A WILD HERR….A crucial question from the previous post: is the proper idiom “wild hair up his butt” or “wild hare up his butt”? The latter sounds unlikely, but what do I know?

But hold on a second. I know a lot. Or at least, my auxiliary brain does. Let’s check Google!

First check: “wild hair” + “ass” or “butt” returns 78,000 hits. “Wild hare” returns only 25,000 hits.

Second check: what do other people have to say? Roy Edroso is confused about the whole thing, but here is some fellow named John Dyson:

There are two expressions, wild hare and wild hair. The first refers to or compares someone or something to the natural skittishness of breeding hares in spring, especially in March (ergo Lewis Carroll’s inclusion of that creature in the Mad Hatter’s tea party). To have a wild hair (up one’s butt) is a vulgar expression indicating an obsession or fixation of some sort. “Wild” in the first instance denotes erratic behavior like that of hares in rut. In the second instance “wild” characterizes a stray or unruly strand whose indelicate lodgment is the figurative cause of someone’s perceived mania.

Disagreeing, in a typical Usnet digression from a discussion of Python programming minutiae, is James Stroud:

I think most Americans say “wild hare up your ass”. We do not, in fact, say “wild hair up your ass”. Many of us can testify that a hair up one’s ass would be nothing terribly unusual and would go completely unnoticed under most circumstances.

[One day later:] We say “wild hare” down in Texas. I think I’ve heard “bug” before, but I wanted an excuse to vent about the hair v. hare issue in some of these American idioms. I guess I have a <insert idiom here> about it.

And finally, voting for “wild hair,” here is word maven Doug Wilson:

The mystery here (at least to me) is how this expression came to be. Lighter gives examples only since the 1950’s, but “A Wild Hare” was the title of one of the earliest Bugs Bunny cartoons, 1940 I think, and I’m sure it was a play on the above expression or at least on some conventional expression of that time. Sometimes it is said that the “wild hair” in the rude expression is an ingrown inflamed perianal hair, but this seems retrospective and bogus to me. There is/was an expression “get hared up” meaning something like “get startled” and I wonder whether this mutated into “get a hair up” which was then augmented and clarified in a rude fashion (or maybe it went the other way!). Maybe there also was once a conventional metaphor like “wild hare” = “irresponsible person” or so? Or maybe “a wild hare” = “a wild idea” [for some reason] or even “a wild run”?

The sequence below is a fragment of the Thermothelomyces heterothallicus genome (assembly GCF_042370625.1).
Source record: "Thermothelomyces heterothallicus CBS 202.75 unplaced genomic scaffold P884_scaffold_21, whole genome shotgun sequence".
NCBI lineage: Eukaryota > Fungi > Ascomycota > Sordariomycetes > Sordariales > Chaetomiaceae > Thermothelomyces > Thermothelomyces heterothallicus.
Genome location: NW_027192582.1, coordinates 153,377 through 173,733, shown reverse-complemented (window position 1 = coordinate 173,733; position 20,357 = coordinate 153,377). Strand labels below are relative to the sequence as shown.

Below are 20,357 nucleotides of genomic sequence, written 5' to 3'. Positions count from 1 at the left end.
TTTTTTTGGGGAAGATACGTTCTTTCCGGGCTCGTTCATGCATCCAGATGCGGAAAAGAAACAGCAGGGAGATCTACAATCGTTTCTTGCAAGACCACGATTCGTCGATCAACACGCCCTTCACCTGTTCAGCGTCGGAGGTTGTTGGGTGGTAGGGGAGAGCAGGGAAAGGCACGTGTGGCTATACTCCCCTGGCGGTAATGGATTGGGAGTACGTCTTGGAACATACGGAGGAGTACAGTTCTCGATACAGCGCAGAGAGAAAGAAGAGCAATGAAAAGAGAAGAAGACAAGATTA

Later in the same thread, Rick Kennerly presents the case for the phrase’s origin in “wild hare,” with references back to Chaucer and Erasmus. Other hints: The New Partridge Dictionary of Slang and Unconventional English lists only “wild hair.” As Wilson notes above, the first Bugs Bunny cartoon, “A Wild Hare,” came out in 1940. The Wikipedia entry, with no source cited, says “The title is a play on ‘wild hair.’” Reference.com has no entry for either term. The readers of a Chronicle of Higher Education forum voted 45% to 17% for “wild hair.” Cheating a bit and going to my actual physical reference shelf, none of my four slang dictionaries has a listing for either phrase.

That’s it. For now, I’m sticking with “wild hair.” But it is remarkable what a fantastic timewaster Google can be, isn’t it?

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